If You’ve Never Bought a Truck Before . . .

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Trucks, like high-performance sports cars – like minivans for that matter – are specialty vehicles. Which means they’re compromised vehicles.trucks lead

Some things, they’re very good at – usually, much better at them than a jack-of-all-trades family car.

A high-performance sports car, for instance, can be driven faster around a race track (or your favorite winding country road) than a family car before it approaches the limits of its ability to hold the road.

But the flip slide of this extra capability here is less capability there.

To wit: High-performance sports cars are usually awful in the snow. And they are awful in the snow to a great extent precisely because of the design aspects and features that make them adroit high-speed handlers on dry pavement – such as sport-compound (and short sidewall) “summer” tires and being low to the ground (and so having a low center of gravity).

In this case, you can’t have your cake and eat it, too.

Same goes for trucks – and SUVs built on a truck-type layout.

In order to be extra-capable off-road, on-road handling and stability are usually at least somewhat compromised.truck clearance pic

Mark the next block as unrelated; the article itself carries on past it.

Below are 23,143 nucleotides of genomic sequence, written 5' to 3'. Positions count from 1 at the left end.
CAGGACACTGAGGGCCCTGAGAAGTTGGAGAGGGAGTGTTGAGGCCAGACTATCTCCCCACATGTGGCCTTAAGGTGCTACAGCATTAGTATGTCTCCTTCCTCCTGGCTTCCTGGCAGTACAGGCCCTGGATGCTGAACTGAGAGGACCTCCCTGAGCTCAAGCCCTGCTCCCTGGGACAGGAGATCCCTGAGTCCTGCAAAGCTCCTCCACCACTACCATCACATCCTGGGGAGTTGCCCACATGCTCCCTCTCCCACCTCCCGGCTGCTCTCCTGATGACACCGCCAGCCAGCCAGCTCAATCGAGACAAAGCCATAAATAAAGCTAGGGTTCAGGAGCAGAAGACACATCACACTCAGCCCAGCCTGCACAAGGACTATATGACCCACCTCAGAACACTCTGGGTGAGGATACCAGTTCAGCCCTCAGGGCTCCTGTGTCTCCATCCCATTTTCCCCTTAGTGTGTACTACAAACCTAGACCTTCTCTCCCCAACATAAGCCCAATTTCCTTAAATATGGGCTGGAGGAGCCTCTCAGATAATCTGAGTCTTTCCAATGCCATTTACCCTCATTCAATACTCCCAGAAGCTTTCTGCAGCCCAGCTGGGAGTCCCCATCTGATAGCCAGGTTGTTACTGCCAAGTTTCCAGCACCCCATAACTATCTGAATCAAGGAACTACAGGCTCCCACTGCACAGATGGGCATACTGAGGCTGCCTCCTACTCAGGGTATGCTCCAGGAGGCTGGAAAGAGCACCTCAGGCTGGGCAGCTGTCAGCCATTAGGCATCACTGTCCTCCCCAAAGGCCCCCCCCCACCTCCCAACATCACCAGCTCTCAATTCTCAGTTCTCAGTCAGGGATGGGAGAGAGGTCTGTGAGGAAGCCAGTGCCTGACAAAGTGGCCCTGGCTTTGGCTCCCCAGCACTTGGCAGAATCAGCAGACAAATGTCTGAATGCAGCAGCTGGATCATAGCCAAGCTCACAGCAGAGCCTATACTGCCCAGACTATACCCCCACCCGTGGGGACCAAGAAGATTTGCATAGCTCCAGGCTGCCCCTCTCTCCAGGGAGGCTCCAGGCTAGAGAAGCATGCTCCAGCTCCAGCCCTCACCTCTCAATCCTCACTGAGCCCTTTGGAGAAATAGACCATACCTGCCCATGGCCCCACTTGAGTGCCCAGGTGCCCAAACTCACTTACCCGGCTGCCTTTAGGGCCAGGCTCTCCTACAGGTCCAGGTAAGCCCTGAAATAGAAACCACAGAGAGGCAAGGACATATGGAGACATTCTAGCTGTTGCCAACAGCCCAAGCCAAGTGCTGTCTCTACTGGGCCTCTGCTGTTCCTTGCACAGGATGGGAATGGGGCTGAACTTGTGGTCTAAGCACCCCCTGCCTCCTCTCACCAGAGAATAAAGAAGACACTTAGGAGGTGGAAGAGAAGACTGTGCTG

Trucks and truck-based SUVs usually have more ground clearance – they sit higher up off the pavement – which is exactly what you want if you’re heading out into heavy snow or thinking about attempting a trek up a rutted, rock-strewn dirt road. (The lack of clearance, by the way, is one of the chief reasons why low-slung sporty cars suck in the snow. They bottom out sooner – and ride up on top of the accumulating snow, which reduces the ability of the tires to bite through the snow to the pavement.)

On the other hand, riding higher off the ground also means a higher center of gravity – which is exactly what you don’t want if the object is high-speed handling stability, especially in the curves.

The higher ground clearance/higher center of gravity typical of truck/SUV design is one of the primary reasons why they’re inherently less stable – and more prone to rollover accidents – than are cars. The auto industry has worked hard to make trucks and SUVs handle more like cars, to accommodate the conflicting demands and expectations of consumers, but they’re still compromised – and will probably always be compromised  . . . so long as consumers expect vehicles to be rugged off-road as well as civilized on-road.truck roll

One method by which the car companies have attempted to crutch this Catch-22 is by fitting trucks and SUVs with car-type wheel and tire packages. Specifically, tall (and wide) wheels with short (and stiff) sidewall “sport” tires – as opposed to the Mud & Snow (M&S) rated tires – and not as tall, nor as wide – wheels you’d want if you don’t want to get stuck in the snow and mud. The end result is an automotive oddity. A truck/SUV that might actually be worse in the snow than a standard passenger car.

Again, you can’t have it both ways.

Same goes for the pros – and cons – of the truck’s (and truck-based SUV’s) four-wheel-drive system.